Tuesday, June 26, 2012
Inside the front flap, the copy will read:
"Bee is an orphan who lives with a carnival and sleeps in the back of a tractor trailer. Every day she endures taunts for the birthmark on her face, though she prefers to think of it as a precious diamond.
Then one day a scruffy dog shows up, as unwanted as she, and Bee realizes she must find a home for them both. Soon she discovers a cozy house with gingerbread trim that reminds her of frosting. There two mysterious women, Mrs. Swift and Mrs. Potter, take her in. They clothe her, though their clothes are oddly out of date. They feed her, though there is nothing in the house to eat. And, strangest of all, only Bee seems able to see them. Whoever these women are, they matter. They matter to Bee. And they are helping Bee realize that she, too, matters to the world. If only she will let herself be a part of it.
This tender novel from an acclaimed writer beautifully captures the pain of isolation and the healing power of community."
I am proofing final edits this month, and am getting more and more excited to welcome BEE into the world!
Thursday, June 21, 2012
Kimberly Newton Fusco
As a children’s author, I enjoy meeting young people and sharing my passion for writing. I love to watch the faces of students who realize that when we write from the deepest places within ourselves we become very powerful writers. My role is to encourage, and I do that with great enthusiasm!
I offer hands-on, practical writing strategies that directly support school curricula and standardized writing assessments. My workshops are creative and inspiring and consistently receive high praise from teachers and students.
Since I write for middle grade and young adult audiences, I am able to present a range of programs to fit many curriculum needs and grade levels. I also speak with teachers and give writing workshops to adults.
DIGGING FOR GOLD - A writing workshop on inspiration and the creative process, with free-writing, imagery, metaphor, and figurative language. Students learn to shut down their inner-editor so they can write deeply and poetically. Students “show” without “telling,” and are often surprised at how much their writing improves when they write from a place deep within themselves. With group sharing and revision. All ages.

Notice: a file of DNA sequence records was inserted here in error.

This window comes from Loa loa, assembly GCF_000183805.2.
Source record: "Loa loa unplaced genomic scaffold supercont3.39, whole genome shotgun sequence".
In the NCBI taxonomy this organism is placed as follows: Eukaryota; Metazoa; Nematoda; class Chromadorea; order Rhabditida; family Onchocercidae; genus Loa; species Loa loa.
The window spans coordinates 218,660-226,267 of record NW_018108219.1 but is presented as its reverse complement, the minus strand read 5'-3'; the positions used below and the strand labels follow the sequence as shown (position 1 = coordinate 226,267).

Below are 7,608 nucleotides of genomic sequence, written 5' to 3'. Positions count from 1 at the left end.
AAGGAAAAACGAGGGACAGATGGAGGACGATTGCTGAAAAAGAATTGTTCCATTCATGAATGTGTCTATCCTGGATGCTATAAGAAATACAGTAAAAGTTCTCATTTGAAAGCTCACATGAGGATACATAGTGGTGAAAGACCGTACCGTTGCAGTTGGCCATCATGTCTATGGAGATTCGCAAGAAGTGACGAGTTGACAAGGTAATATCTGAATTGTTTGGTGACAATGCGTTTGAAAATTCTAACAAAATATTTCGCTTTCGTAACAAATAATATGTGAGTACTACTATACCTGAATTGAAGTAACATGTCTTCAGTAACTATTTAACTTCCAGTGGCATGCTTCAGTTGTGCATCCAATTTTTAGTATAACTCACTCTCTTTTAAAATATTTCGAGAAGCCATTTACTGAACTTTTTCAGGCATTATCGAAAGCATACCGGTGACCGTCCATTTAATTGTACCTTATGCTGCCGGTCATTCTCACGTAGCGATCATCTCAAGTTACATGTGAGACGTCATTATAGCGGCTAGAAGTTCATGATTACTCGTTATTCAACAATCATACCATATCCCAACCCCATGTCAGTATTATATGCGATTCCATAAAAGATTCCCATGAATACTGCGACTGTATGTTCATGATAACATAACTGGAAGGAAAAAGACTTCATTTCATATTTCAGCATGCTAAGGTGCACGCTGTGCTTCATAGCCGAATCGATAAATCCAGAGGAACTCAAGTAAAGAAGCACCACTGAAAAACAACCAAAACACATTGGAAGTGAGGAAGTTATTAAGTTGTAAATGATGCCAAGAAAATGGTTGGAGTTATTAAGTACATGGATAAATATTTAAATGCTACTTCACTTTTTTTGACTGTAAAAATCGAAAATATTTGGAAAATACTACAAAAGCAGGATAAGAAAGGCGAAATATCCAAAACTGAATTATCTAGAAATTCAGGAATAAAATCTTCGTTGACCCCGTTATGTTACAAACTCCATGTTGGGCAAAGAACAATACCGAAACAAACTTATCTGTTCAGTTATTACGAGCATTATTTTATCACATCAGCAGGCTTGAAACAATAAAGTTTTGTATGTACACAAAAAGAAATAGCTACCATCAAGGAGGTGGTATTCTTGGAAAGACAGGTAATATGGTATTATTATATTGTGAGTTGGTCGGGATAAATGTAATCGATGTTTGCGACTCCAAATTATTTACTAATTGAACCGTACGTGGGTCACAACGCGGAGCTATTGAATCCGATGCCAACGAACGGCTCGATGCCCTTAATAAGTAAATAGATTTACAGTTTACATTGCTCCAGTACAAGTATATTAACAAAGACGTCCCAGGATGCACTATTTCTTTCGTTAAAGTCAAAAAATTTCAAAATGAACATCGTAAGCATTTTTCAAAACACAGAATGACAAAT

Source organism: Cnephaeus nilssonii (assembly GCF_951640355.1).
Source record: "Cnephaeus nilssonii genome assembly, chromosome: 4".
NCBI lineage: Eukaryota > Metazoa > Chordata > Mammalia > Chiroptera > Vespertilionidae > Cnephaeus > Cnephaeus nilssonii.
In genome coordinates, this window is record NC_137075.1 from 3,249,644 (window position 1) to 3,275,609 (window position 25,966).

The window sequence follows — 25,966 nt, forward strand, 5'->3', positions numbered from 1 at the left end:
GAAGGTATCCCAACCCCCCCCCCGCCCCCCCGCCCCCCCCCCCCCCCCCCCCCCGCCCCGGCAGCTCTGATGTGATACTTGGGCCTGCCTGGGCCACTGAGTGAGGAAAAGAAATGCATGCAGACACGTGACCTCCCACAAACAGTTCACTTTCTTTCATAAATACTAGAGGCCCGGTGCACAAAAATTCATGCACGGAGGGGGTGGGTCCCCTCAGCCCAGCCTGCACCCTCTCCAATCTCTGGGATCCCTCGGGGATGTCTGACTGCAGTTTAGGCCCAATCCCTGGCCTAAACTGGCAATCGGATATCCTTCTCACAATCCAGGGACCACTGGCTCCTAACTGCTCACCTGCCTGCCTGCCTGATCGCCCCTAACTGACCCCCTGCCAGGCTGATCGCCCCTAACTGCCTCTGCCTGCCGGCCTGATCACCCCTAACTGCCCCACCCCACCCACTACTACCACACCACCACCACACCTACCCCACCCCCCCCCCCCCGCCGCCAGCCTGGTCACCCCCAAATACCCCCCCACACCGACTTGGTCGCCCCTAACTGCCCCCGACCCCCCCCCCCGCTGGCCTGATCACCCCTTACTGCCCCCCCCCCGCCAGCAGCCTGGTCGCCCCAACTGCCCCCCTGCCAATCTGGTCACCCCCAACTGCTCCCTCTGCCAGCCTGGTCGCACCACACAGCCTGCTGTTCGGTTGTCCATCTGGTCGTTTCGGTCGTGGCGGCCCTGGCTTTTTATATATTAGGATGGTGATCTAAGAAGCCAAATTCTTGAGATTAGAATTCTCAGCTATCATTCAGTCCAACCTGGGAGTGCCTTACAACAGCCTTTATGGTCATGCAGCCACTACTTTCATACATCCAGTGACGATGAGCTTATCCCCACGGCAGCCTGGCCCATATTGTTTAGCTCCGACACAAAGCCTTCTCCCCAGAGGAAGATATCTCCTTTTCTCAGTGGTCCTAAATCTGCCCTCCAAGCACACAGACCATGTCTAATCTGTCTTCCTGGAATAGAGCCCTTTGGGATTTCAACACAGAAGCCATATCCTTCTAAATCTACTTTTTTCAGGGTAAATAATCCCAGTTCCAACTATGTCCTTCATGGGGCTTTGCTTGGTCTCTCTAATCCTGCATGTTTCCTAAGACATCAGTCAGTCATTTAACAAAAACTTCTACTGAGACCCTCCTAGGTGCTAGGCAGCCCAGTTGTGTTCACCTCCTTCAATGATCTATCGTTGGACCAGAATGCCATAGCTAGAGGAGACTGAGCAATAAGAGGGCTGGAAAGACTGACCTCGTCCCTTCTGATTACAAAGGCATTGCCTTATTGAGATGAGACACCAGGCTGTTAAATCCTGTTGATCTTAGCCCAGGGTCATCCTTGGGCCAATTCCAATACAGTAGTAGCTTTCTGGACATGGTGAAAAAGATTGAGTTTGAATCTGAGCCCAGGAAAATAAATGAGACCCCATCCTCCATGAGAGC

CREATING CHARACTERS THAT LEAP OFF THE PAGE – Great characters don’t just happen, they are planned. What makes a strong character? What’s the difference between a boring character and an awesome character? How do you create main characters who are worthy of their starring role, and villains who have some depth and a little bit of goodness to them as well? Remember, most people aren’t ALL good or ALL bad. This workshop will focus on creating characters that sizzle. Includes handouts. All ages.
READY FOR A RIDE? - A rollercoaster is a great way to picture how to plot a novel. In this workshop we plan the Beginning (What kind of rollercoaster are we riding?), the Exciting Event (Getting on the Rollercoaster), Rising Action (Climbing the Big Hill) the Top of the Rollercoaster (the Climax), the Falling Action (Speeding Down the Tracks), and the Ending (Getting Off the Rollercoaster). This workshop (requires a 2-hour presentation) is a fiction planning workshop and when the day is over, students will be ready to begin writing a short story or novel on their own. Includes handouts. Grades 4 and up.
ONE AUTHOR’S LIFE – I have written three successful novels and love to talk about how I dreamed up each one. I talk about where ideas come from, how I plot and plan a novel, how I created characters that would resonate with readers, and how I kept writing when the writing got tough. Students are often surprised how much rewriting is involved in the writing process. This is also a workshop on having a dream and the persistence and discipline necessary to stay on course. All ages.
A WRITER ON THE SIX TRAITS OF WRITING – Professional writers use the Six Traits of Writing that teachers are teaching nationwide because they work: ideas, organization, voice, word choice, sentence fluency, and conventions. An author might call coming up with “ideas” day-dreaming and “organization” might be a plot or scene sketch. An author might check for “sentence fluency” and be thinking, where is the poetry in this line? An author usually calls “conventions” editing or the final draft. But the truth is, we use these traits every day. Find out how an author incorporates these traits into the writing life. Includes handouts and writing/revising time. All ages.
- I give up to two presentations per school visit, plus a book signing if desired. Each presentation runs 45 minutes to one hour. (An alternative would be a two-hour workshop for 25 students, such as is required for the READY FOR A RIDE? workshop.)
- Each presentation should include no more than 25 students, and should be offered in a classroom or similar small space.
- Teachers interested in a book-signing may order my books through Random House at http://www.randomhouse.com/teachers/set-up-a-visit/
- I am also available to speak to larger audiences, assemblies, conferences and literature festivals. To make those arrangements, please contact Lisa McClatchy, Author Appearance Coordinator, Random House Children’s Books. firstname.lastname@example.org
- I have many teachers/librarians who will provide references. Please ask.